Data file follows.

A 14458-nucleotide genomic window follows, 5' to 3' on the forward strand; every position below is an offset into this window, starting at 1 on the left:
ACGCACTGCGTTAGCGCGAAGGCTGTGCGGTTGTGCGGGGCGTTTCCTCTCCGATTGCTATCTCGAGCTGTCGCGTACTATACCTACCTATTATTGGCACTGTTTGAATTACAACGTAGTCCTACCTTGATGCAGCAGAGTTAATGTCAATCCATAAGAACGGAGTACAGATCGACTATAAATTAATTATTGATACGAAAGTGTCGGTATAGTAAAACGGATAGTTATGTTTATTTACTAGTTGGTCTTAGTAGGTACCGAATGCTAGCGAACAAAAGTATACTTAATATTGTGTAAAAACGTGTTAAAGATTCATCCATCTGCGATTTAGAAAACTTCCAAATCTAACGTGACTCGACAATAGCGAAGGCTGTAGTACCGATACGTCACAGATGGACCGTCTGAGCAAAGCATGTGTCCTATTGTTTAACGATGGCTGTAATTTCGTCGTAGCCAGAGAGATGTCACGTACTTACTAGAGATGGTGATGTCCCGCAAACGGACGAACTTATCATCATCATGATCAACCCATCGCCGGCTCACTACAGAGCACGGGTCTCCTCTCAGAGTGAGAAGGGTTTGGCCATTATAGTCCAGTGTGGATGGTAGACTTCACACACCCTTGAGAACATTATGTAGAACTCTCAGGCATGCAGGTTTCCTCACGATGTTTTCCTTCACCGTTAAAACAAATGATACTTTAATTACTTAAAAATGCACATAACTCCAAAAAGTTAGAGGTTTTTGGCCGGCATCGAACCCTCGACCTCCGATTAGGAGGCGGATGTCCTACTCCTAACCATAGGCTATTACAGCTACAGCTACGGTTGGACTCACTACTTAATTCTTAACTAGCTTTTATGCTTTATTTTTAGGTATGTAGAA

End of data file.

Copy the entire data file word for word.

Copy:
A 14458-nucleotide genomic window follows, 5' to 3' on the forward strand; every position below is an offset into this window, starting at 1 on the left:
ACGCACTGCGTTAGCGCGAAGGCTGTGCGGTTGTGCGGGGCGTTTCCTCTCCGATTGCTATCTCGAGCTGTCGCGTACTATACCTACCTATTATTGGCACTGTTTGAATTACAACGTAGTCCTACCTTGATGCAGCAGAGTTAATGTCAATCCATAAGAACGGAGTACAGATCGACTATAAATTAATTATTGATACGAAAGTGTCGGTATAGTAAAACGGATAGTTATGTTTATTTACTAGTTGGTCTTAGTAGGTACCGAATGCTAGCGAACAAAAGTATACTTAATATTGTGTAAAAACGTGTTAAAGATTCATCCATCTGCGATTTAGAAAACTTCCAAATCTAACGTGACTCGACAATAGCGAAGGCTGTAGTACCGATACGTCACAGATGGACCGTCTGAGCAAAGCATGTGTCCTATTGTTTAACGATGGCTGTAATTTCGTCGTAGCCAGAGAGATGTCACGTACTTACTAGAGATGGTGATGTCCCGCAAACGGACGAACTTATCATCATCATGATCAACCCATCGCCGGCTCACTACAGAGCACGGGTCTCCTCTCAGAGTGAGAAGGGTTTGGCCATTATAGTCCAGTGTGGATGGTAGACTTCACACACCCTTGAGAACATTATGTAGAACTCTCAGGCATGCAGGTTTCCTCACGATGTTTTCCTTCACCGTTAAAACAAATGATACTTTAATTACTTAAAAATGCACATAACTCCAAAAAGTTAGAGGTTTTTGGCCGGCATCGAACCCTCGACCTCCGATTAGGAGGCGGATGTCCTACTCCTAACCATAGGCTATTACAGCTACAGCTACGGTTGGACTCACTACTTAATTCTTAACTAGCTTTTATGCTTTATTTTTAGGTATGTAGAA